On September 1, 2015, Dr. Phyllis Kohel, Superintendent of Milford School District, sent parents of students in the district a letter asking for their support in an Operations Referendum, scheduled for October 6, 2015. Dr. Kohel explained to parents that voting will take place at Morris Early Childhood Center, Banneker Elementary and Milford High School from 10 AM until 8 PM.
“We need your help,” Dr. Kohel said. “Due to budget cuts over the past several years, our students and our teachers have experienced cuts in program and benefits respectively. The students of Milford School District are continually offered the best resources available to give them every opportunity to grow academically. We are a school district committed to excellence.” Dr. Kohel continued by saying that the district works to hire the best teachers and administrators while using data to drive their decisions on where resources should be spent.
The state allocates $13,865 to the district in funding, and, based on that figure, Milford receives $2,123 less per pupil than Woodbridge, $3,042 less than Cape Henlopen and $5,352 less than Sussex Tech. In addition to the low state allocation, the Department of Education has required the district to pick up the cost for many important initiatives. If the district wants to hire a Reading Resource and Math Specialist to improve the reading or math scores of students, they must be counted as one of the teacher’s allocated units so that the state covers only a portion of their salary. In the past, the state fully funded such positions.
“The state cut funding for extra time programs such as summer school and after school tutoring,” Dr. Kohel said. “In addition, they have cut tuition reimbursement, tax relief allocations and much more. The district is now required to pay ten percent of pupil transportation, costing us $275,000 per year.” Prior to 2010, the state paid all transportation costs necessary to deliver students to and from school. Dr. Kohel said that the state has reduced Division II Energy funds during a time when energy costs increased by 37 percent. Dr. Kohel said that, just like a home budget, the district had to adjust its budget in order to cover these additional costs.
In order to meet the added expenses, Milford has had to draw approximately $1.2 million per year from its required reserve to meet regular operating expenses. The district attempted to eliminate the deficit by cutting building budgets, the operations budget and the athletic budget by 30 percent across the board, but they remained in deficit spending. The district has renegotiated the School Resource Officer contracts with the city, eliminated athletic programs and more, but their revenues still do not cover their expenses.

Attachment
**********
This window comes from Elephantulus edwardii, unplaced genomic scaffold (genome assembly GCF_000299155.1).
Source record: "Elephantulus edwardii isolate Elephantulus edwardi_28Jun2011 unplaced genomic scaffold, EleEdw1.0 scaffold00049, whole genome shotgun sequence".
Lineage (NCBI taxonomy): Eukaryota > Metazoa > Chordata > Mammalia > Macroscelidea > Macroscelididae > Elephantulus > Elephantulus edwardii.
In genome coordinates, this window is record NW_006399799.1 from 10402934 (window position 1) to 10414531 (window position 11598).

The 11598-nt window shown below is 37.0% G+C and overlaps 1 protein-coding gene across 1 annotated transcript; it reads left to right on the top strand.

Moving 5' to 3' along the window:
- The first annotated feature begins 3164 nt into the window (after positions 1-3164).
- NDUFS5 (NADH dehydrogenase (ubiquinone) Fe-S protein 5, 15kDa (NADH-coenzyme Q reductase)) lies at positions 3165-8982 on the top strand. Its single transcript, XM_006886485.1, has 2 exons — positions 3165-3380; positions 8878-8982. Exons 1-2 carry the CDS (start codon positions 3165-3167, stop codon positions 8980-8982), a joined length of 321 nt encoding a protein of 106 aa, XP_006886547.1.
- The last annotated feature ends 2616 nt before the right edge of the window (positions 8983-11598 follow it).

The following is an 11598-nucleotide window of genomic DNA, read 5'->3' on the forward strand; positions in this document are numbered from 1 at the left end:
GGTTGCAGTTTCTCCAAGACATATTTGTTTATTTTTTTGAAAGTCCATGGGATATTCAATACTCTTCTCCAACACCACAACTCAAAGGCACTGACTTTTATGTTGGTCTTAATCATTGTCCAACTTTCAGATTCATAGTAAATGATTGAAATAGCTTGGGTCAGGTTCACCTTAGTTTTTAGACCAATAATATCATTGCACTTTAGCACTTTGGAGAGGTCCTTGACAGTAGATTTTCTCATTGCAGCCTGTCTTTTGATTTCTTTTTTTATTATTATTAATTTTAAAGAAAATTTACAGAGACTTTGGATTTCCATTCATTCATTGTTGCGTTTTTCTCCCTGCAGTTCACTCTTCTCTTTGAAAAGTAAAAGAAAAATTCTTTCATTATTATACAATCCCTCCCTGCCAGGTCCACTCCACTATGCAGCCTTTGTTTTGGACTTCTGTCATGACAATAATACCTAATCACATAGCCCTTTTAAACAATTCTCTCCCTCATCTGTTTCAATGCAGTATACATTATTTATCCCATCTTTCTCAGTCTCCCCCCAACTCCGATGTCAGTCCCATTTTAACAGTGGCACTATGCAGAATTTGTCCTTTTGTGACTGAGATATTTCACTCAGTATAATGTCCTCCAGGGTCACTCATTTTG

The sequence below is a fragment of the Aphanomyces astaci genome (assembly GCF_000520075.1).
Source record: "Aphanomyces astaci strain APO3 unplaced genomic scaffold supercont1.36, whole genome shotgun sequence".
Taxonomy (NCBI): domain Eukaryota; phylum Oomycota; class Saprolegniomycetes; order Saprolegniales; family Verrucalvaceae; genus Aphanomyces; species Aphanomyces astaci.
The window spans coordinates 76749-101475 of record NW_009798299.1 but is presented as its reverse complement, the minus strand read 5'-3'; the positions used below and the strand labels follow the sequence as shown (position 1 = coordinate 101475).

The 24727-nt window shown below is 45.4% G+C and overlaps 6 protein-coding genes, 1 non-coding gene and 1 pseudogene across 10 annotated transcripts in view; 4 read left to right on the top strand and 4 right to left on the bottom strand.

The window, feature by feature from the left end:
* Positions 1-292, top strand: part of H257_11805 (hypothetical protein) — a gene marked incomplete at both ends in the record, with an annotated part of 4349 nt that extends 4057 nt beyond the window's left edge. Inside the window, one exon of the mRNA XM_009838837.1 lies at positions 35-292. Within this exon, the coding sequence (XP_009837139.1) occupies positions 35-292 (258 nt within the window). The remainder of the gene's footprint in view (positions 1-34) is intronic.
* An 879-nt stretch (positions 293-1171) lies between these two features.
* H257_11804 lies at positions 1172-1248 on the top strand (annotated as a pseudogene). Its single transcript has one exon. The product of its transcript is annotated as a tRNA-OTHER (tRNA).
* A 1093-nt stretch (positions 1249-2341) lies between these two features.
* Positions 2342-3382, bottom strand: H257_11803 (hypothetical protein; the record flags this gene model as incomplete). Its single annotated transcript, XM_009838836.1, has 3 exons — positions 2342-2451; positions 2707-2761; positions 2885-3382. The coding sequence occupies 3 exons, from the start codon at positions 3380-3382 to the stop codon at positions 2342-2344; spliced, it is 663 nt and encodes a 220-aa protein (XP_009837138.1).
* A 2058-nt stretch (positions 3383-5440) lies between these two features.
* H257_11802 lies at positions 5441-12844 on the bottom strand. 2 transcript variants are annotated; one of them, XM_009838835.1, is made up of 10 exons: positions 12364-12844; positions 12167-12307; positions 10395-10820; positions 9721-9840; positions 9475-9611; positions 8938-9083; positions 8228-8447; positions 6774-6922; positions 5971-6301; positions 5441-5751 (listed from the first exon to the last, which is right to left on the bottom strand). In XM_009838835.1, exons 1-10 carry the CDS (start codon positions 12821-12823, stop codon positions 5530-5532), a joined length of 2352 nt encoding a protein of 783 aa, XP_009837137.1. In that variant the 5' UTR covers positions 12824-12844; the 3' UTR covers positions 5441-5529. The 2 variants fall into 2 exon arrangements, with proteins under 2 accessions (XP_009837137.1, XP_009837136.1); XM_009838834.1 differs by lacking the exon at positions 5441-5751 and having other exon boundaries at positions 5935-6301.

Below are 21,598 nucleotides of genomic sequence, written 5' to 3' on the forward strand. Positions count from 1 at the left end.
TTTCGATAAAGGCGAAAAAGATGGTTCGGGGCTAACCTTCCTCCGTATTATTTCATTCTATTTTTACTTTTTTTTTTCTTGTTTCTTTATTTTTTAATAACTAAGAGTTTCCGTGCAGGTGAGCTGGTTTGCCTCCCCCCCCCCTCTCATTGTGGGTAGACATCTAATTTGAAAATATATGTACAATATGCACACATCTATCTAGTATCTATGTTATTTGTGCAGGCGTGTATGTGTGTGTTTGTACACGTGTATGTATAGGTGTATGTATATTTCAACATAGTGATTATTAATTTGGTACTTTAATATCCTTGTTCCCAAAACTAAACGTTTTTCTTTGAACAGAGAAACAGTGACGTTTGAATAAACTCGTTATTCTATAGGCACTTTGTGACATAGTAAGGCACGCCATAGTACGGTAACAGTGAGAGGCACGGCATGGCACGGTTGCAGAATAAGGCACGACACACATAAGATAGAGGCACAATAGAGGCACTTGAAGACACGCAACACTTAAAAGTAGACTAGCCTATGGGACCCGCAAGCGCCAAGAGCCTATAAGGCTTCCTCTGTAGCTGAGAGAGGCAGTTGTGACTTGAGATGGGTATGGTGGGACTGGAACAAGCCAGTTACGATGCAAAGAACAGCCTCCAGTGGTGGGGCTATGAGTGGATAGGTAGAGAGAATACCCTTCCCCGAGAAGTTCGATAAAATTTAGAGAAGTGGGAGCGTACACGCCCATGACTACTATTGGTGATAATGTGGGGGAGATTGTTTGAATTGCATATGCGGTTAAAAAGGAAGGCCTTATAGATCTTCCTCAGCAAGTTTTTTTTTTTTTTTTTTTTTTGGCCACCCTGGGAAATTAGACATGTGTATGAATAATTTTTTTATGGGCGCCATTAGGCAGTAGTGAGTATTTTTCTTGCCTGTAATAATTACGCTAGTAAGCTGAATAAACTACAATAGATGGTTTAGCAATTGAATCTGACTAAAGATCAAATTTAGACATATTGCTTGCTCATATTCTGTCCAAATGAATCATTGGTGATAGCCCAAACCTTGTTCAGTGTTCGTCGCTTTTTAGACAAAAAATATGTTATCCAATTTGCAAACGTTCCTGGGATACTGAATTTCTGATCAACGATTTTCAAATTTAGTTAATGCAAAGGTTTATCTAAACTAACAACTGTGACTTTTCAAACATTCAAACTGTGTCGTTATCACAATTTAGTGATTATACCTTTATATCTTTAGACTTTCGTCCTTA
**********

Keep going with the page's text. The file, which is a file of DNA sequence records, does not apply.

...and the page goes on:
“As an additional effort and oversight, we invited the Department of Education’s Associate Secretary, who would head the financial review team, to review our financial position and budget,” Dr. Kohel said. “He concluded that an operations referendum was our only recourse. We have to find a way to maintain financial stability. We cannot continue down the same road. We are losing teachers to districts who pay higher salaries. We are unable to offer new and expanded courses of study to our students because we don’t have the space nor the money to do so. We can’t begin to reinstate what we’ve cut without a successful operations referendum.”
Dr. Kohel said the district will address the current budget deficit of approximately $1.2 million, support student safety and restore program reductions in the first year after the passage of an operations referendum. The district will also adjust local salary supplements in an effort to recruit and retain teachers as well as support increased operational costs such as energy and fuel. The district also plans to expand or create programs as space will allow and replace outdated technology in classrooms while maintaining current technology.
“We need parents and community support to help us maintain the integrity of our academic, vocational and arts programs,” Dr. Kohel said. “We want to continue our success at producing superior academic performance.”
Residents who live in the Milford School District, whether they own property or not, are permitted to vote in the school district referendum. Residents do not have to be registered to vote in city, state or national elections in order to vote. Voters must present valid photo identification in order to vote.